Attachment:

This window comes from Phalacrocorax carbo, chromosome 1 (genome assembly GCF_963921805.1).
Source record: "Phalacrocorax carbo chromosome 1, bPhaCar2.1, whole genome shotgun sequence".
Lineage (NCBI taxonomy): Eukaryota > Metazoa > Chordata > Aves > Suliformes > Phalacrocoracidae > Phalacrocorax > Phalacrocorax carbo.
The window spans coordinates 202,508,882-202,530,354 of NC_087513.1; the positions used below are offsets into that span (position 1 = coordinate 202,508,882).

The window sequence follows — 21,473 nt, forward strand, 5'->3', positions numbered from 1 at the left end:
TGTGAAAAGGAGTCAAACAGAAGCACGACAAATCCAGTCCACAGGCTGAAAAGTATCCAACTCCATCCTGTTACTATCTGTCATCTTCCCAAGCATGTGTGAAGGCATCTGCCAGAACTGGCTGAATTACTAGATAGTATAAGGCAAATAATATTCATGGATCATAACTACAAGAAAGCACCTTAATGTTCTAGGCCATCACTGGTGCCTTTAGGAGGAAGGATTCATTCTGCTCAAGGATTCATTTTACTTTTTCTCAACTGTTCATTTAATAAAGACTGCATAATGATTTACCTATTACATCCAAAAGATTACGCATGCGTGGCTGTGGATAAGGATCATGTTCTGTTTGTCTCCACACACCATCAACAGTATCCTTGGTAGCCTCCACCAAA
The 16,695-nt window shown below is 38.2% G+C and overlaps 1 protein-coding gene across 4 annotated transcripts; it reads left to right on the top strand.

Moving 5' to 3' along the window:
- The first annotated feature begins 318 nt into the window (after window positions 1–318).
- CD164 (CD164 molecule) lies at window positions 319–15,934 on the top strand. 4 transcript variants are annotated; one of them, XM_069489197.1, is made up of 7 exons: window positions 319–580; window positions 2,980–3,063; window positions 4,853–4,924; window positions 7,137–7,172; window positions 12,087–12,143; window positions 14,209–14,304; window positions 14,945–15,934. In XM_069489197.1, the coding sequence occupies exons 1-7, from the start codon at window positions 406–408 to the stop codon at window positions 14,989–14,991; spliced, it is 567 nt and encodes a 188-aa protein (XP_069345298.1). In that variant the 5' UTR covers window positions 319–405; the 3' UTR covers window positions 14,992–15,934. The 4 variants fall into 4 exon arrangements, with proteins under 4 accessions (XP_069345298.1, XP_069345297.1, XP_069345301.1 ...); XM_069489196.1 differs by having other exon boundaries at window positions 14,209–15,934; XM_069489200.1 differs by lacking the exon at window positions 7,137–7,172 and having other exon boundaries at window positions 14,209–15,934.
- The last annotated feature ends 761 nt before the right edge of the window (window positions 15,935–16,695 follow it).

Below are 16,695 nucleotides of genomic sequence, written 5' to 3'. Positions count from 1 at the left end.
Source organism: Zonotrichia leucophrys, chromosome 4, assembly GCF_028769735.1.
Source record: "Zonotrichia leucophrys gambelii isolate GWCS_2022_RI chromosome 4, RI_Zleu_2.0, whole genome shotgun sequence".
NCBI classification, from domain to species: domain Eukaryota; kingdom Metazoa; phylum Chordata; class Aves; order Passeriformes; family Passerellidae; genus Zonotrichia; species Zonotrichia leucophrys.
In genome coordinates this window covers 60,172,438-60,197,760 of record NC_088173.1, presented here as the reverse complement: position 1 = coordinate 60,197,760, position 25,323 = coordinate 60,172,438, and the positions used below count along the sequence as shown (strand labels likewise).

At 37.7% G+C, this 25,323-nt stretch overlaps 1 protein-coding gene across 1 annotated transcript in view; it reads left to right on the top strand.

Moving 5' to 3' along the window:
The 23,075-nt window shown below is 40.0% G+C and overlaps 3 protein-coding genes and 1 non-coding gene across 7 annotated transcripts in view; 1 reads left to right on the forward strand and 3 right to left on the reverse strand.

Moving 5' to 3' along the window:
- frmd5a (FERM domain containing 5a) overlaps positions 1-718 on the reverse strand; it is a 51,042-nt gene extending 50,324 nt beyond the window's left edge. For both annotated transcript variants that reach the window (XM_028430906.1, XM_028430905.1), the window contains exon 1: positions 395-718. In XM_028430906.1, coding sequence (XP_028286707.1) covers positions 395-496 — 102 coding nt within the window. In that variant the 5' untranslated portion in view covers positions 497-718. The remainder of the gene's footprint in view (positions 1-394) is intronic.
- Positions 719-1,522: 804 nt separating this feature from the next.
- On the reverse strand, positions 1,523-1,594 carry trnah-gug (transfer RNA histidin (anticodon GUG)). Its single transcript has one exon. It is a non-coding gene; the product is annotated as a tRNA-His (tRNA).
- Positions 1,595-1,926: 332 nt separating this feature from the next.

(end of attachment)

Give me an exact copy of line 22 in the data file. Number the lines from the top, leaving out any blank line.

- Positions 719-1,522: 804 nt separating this feature from the next.